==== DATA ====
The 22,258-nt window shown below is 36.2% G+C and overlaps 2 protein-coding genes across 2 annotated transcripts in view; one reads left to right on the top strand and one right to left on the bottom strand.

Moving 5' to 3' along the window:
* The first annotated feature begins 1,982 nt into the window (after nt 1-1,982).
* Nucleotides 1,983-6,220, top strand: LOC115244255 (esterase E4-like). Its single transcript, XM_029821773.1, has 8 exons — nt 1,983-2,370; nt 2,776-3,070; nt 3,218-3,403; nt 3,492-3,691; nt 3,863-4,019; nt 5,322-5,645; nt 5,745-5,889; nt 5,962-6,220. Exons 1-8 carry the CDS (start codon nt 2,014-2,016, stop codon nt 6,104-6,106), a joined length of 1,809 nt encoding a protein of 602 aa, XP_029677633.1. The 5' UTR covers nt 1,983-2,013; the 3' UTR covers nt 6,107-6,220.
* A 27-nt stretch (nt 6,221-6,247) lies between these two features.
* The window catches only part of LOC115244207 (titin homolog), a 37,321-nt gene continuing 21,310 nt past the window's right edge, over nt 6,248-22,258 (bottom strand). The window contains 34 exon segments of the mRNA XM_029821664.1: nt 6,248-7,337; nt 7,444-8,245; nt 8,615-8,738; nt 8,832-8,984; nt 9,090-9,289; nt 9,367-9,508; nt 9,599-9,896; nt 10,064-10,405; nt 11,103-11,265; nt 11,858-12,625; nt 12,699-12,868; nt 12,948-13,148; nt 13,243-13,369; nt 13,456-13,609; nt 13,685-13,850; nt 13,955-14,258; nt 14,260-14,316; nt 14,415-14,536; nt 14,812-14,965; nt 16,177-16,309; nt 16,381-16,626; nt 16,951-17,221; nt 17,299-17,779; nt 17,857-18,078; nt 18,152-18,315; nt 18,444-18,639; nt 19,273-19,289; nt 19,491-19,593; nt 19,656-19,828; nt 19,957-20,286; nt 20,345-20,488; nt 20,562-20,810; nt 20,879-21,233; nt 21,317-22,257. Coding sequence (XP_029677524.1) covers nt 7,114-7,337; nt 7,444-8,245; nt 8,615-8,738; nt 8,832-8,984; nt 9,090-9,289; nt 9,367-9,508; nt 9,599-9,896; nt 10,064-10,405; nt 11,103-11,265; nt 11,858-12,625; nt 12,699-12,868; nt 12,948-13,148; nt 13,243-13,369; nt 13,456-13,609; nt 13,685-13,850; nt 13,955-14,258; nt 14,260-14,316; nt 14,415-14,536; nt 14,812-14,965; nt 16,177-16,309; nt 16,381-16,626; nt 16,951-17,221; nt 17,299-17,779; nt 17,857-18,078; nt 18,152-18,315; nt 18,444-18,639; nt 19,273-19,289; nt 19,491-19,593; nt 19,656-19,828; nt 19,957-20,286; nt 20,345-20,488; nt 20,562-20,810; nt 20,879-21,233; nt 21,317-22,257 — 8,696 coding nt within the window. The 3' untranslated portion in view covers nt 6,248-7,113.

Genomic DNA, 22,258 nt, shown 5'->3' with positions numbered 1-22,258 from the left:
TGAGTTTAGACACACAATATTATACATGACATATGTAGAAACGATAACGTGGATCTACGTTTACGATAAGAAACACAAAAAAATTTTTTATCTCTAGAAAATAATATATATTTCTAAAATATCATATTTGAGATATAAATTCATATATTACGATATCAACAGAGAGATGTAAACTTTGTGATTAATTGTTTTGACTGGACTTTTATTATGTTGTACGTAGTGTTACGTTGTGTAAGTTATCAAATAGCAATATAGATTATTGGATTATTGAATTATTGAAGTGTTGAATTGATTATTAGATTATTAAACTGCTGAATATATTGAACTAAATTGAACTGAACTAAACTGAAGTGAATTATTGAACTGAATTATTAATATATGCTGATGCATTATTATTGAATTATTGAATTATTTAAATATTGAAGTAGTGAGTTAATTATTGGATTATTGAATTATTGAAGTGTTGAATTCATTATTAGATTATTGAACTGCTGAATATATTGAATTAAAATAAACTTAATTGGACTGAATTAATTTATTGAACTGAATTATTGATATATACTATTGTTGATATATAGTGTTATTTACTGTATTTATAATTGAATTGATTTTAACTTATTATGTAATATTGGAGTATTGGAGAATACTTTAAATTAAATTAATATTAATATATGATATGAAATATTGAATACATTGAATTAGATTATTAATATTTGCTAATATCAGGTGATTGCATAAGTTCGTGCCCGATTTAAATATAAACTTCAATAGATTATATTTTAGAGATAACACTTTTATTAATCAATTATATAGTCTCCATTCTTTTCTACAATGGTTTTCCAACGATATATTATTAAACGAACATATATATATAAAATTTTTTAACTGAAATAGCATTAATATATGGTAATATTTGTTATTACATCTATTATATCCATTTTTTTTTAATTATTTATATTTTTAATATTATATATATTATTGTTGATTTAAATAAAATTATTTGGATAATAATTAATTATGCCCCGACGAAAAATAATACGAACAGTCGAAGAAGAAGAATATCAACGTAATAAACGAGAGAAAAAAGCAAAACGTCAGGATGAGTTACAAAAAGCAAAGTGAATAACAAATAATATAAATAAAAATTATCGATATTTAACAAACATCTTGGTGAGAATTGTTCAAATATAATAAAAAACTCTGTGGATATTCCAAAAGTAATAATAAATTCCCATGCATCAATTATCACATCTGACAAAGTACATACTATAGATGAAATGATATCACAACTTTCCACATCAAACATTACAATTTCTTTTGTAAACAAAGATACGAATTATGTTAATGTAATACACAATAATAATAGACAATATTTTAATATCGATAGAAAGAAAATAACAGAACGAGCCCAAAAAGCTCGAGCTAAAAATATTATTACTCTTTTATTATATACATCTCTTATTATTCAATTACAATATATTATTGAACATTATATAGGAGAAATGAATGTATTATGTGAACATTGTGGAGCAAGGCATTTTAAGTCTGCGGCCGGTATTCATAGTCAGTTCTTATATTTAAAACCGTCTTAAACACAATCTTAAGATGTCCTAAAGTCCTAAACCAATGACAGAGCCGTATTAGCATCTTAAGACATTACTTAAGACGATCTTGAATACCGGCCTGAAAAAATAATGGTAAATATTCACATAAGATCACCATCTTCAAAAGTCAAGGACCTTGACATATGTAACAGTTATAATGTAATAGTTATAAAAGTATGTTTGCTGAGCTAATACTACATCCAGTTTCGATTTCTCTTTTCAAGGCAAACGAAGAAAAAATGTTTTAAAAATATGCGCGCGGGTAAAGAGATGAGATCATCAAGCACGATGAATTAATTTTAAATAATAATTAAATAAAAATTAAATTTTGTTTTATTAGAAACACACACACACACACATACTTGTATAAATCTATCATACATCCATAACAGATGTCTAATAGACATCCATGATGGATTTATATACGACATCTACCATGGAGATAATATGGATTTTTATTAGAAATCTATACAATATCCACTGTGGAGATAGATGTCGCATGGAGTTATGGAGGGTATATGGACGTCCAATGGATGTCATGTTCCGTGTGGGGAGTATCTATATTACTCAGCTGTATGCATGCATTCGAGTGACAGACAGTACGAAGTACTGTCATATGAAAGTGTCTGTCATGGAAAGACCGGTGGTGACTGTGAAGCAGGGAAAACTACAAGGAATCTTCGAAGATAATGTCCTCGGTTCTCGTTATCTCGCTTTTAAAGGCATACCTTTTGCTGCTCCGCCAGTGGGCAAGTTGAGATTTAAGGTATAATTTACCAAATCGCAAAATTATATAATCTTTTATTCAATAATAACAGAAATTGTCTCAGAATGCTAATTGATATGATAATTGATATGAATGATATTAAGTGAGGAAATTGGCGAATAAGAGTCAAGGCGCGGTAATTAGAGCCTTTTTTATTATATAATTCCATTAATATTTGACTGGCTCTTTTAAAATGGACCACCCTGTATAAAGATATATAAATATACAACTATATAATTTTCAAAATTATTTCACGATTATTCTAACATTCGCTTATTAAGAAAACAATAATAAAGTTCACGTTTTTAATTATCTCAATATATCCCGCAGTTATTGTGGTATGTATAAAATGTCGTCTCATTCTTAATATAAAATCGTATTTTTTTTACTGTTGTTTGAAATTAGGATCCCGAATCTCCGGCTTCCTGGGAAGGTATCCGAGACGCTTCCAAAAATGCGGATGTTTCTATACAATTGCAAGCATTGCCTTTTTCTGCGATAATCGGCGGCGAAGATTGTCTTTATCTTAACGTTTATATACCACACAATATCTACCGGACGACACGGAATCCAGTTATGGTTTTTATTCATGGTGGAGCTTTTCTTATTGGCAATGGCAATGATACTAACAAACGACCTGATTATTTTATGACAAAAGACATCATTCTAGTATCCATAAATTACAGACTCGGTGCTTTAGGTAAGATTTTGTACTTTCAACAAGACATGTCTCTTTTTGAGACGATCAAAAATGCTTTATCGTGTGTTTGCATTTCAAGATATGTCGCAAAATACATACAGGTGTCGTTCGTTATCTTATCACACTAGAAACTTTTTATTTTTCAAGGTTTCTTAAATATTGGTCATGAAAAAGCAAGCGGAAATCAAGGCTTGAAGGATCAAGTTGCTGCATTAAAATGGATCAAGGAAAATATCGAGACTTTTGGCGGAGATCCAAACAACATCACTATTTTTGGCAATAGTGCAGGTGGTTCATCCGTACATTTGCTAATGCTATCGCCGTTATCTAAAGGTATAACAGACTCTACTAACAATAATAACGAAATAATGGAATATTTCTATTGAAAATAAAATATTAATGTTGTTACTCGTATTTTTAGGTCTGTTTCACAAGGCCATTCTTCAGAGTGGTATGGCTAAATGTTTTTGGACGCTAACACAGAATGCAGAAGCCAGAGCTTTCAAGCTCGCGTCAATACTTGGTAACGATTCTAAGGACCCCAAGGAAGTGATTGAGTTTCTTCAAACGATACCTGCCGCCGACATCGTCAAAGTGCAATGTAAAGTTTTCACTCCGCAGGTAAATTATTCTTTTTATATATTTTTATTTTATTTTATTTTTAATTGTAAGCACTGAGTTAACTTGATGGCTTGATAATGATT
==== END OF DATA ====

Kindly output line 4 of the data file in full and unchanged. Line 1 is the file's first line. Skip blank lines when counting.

* Nucleotides 1,983-6,220, top strand: LOC115244255 (esterase E4-like). Its single transcript, XM_029821773.1, has 8 exons — nt 1,983-2,370; nt 2,776-3,070; nt 3,218-3,403; nt 3,492-3,691; nt 3,863-4,019; nt 5,322-5,645; nt 5,745-5,889; nt 5,962-6,220. Exons 1-8 carry the CDS (start codon nt 2,014-2,016, stop codon nt 6,104-6,106), a joined length of 1,809 nt encoding a protein of 602 aa, XP_029677633.1. The 5' UTR covers nt 1,983-2,013; the 3' UTR covers nt 6,107-6,220.